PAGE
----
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The trial got under way today in Florida in the racially charged prosecution of George Zimmerman, the man who admits killing black teen Trayvon Martin but contends he acted in self-defense.

The all-woman jury listened to the prosecutor unleash a rant of profanity as he tried to give the impression that Zimmerman was out of control and angry when he shot Martin, while defense attorneys opened with a joke about the case’s high profile.

But the defense team enters the court on the heels of a huge weekend victory over prosecutors.

Judge Debra Nelson on Saturday ruled that the audio experts recruited by the state of Florida would not be allowed to testify in court.

In a hearing that began June 6, the state presented evidence from two audio experts, Thomas Owen and Alan Reich. The state had hoped to tell the jury that their scientific analysis of the screams concludes that the screams came from Martin.

Some months earlier, the Orlando Sentinel had contracted with Owen, a court-qualified expert witness and something of an authority on biometric voice analysis.

Owen used software called Easy Voice Biometrics to determine whether it was Zimmerman who cried out for help on that fateful night in February.

“I took all of the screams and put those together, and cut out everything else,” Owen told the Sentinel. The software, however, registered only a 48 percent match, well below the 90 percent threshold needed to prove that the cries were Zimmerman’s.

“As a result of that, you can say with reasonable scientific certainty that it’s not Zimmerman,” said Owen.

Lacking a sample of Martin’s voice, he did not attempt to determine whether the voice was that of the dead teen.

Prosecutors also contracted with Reich, a self-described “forensic acoustic consultant,” to process and analyze two recordings, one Zimmerman’s original call to the dispatcher and witness No 11′s 9-1-1 call.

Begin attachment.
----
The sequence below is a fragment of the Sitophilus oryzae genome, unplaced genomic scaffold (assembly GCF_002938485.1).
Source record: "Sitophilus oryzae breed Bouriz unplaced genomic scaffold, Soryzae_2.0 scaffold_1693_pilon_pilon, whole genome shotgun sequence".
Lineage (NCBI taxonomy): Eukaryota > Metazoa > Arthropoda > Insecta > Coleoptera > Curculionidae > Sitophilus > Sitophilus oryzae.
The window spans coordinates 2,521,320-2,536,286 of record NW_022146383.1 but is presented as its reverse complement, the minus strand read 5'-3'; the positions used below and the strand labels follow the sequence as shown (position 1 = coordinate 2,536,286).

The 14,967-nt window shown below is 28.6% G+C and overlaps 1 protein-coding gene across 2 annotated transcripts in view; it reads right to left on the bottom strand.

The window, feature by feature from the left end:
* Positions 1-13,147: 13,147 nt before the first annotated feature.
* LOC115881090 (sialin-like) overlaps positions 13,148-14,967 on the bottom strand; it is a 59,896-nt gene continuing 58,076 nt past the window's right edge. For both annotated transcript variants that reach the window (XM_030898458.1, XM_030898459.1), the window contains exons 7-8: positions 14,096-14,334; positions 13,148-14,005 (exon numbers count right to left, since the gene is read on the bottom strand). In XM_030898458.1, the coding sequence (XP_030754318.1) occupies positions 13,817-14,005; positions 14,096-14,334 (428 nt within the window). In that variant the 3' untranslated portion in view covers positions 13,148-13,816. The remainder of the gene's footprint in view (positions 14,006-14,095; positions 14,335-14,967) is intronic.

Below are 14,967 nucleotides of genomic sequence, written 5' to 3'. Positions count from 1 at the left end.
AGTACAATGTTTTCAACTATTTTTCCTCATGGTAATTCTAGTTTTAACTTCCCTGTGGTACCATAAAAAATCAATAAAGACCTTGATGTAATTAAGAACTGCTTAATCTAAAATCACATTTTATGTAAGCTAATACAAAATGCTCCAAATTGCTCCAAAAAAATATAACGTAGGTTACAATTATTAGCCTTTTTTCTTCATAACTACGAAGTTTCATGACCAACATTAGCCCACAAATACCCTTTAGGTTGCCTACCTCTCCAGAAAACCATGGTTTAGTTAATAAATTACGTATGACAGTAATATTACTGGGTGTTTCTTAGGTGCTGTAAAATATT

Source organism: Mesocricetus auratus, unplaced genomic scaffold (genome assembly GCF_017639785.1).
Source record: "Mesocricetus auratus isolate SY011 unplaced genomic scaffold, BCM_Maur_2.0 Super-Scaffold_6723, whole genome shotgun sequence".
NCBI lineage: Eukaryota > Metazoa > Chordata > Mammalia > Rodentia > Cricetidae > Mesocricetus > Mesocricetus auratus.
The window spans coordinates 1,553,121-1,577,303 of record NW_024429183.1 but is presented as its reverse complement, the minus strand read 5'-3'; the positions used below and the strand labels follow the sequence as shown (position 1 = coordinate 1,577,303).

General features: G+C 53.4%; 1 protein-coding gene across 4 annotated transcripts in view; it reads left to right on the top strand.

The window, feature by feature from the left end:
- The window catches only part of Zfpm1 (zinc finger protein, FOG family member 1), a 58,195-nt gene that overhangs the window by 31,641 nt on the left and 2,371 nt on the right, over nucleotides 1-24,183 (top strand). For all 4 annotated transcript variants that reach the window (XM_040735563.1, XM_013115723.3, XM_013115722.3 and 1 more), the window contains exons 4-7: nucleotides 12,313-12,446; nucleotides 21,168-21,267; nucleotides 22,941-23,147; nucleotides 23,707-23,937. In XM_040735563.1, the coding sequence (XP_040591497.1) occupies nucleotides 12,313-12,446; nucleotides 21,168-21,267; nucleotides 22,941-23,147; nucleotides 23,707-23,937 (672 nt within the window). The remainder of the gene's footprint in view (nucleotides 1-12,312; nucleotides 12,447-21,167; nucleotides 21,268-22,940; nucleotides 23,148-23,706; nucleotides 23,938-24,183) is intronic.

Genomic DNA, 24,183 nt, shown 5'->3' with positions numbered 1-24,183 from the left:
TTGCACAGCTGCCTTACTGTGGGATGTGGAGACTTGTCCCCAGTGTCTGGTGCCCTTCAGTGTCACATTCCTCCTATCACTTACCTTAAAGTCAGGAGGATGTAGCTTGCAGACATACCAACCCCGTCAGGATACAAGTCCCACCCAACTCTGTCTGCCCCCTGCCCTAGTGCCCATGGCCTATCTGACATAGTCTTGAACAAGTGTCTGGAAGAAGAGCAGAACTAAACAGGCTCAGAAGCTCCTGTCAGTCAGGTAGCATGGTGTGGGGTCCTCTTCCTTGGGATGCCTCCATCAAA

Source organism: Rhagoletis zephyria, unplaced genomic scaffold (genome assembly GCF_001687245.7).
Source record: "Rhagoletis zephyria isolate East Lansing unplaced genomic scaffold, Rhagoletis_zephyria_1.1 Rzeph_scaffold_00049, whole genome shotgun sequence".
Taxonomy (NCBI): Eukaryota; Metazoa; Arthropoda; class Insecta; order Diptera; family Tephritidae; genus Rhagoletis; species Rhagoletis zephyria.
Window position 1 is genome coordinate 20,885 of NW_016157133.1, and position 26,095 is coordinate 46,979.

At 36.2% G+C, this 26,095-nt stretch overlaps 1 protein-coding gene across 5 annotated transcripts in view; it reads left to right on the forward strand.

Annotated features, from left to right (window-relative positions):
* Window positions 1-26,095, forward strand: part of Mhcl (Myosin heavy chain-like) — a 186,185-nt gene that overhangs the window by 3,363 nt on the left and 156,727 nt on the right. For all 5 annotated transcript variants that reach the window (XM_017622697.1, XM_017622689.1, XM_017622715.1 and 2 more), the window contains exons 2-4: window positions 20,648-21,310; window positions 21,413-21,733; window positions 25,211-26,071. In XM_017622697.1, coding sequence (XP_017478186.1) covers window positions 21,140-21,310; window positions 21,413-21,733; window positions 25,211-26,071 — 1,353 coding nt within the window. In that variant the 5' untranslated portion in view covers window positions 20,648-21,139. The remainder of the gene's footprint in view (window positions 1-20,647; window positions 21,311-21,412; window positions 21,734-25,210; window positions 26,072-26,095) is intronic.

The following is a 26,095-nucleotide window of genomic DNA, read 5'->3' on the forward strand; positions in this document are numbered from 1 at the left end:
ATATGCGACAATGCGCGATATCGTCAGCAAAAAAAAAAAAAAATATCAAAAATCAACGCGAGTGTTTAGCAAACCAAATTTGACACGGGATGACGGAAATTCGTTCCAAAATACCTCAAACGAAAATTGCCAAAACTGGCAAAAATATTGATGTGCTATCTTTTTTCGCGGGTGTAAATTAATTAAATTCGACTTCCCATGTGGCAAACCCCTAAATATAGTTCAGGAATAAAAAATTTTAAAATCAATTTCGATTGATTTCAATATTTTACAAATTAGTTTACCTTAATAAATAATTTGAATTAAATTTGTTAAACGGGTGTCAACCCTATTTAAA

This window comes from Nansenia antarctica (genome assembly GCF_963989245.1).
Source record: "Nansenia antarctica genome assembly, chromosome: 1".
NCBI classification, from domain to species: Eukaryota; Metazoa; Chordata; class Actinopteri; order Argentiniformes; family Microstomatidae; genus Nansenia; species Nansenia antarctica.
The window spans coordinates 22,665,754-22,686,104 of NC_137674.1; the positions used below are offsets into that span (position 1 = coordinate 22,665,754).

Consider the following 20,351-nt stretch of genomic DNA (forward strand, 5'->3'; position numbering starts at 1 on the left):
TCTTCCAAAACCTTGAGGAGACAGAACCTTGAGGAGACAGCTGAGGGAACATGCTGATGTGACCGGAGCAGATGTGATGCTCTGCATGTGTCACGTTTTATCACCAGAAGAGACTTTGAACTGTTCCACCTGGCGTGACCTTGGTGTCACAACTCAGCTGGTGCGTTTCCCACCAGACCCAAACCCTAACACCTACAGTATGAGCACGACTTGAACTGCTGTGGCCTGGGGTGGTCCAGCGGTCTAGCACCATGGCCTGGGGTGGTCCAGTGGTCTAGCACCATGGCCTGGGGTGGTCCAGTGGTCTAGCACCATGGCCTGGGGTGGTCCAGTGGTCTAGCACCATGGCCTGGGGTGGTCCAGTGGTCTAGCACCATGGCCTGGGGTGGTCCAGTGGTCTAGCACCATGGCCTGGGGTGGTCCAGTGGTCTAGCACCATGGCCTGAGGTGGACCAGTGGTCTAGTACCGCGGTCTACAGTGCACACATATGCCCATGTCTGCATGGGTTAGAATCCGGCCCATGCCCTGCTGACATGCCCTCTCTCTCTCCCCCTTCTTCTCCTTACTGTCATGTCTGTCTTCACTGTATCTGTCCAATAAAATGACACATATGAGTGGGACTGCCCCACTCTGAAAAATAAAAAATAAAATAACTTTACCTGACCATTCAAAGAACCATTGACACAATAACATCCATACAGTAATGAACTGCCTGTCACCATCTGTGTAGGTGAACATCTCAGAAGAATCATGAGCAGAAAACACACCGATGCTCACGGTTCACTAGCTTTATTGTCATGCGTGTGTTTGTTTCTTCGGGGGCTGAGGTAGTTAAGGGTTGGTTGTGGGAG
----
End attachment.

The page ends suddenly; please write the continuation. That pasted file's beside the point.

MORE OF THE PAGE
A month before the trial began, Reich turned in a final report with an impressive display of typos and misspellings – “investigatiaon,” “signlas,” “lazer,” “wishpered,” “howver” – and these were just a few of the many.

The report was also chock-a-block with arcane pseudo-scientific patois that no jury would ever have been able to understand. To wit, “Audio CD and 911 data-logging recording both have 16-bit amplitude resolution, which divides the vertical amplitude scae (sic) of the digital signal into 2^16 =65,526 amplitude gradations.”

Where the untrained ear heard a single individual yelling “help” or “help me” for 40 seconds, Reich heard a “loud, purposeful, mostly ‘turn-taking’ linguistic dialogue.” This dialogue included a “seeminly (sic) religious proclamation” by Zimmerman, “These shall be.”

According to Reich, this occurred simultaneously with Martin’s “loud, high-pitched, distressed, and tremulous ‘I’m begging you.’” To his credit, Reich conceded that these statements are “challenging for the untrained listener to detect.”

At the pre-trial hearing, defense attorney Mark O’Mara argued that trying to compare known speech samples with short bursts of screaming captured on the distant background of a 9-1-1 call while the caller and the dispatcher are speaking over the screams in the foreground was pointless. He presented testimony from four acknowledged experts in the field to make his case.

On June 7, in the middle of this hearing, ABC claimed “exclusive” media possession of a potentially significant recording, specifically about six seconds of Martin’s voice as part of the cache found on his cell phone.

The irrepressible Matt Gutman insisted that this recording would help solve “one of the biggest mysteries of this case so far,” specifically who was doing the screaming on the 9-1-1 recording. He added that Martin’s family and the prosecutors were sure that this new evidence “proves that Martin was crying for help before he was killed.”

Analysts say, however, it appeared more to be a maneuver to muddy the waters.

It was Witness No. 6 who told the police immediately after the shooting, he saw a “black man in a black hoodie on top of either a white guy … or an Hispanic guy in a red sweater on the ground yelling out help.”

Defense witness Hirotake Nakasone found it “disturbing” that anyone would even attempt this analysis given the current state of the technology and the limited quality of the audio.

Accordingly, the court ruled that “the opinion testimony of Mr. Owen and Dr. Reich are hereby excluded from trial.”

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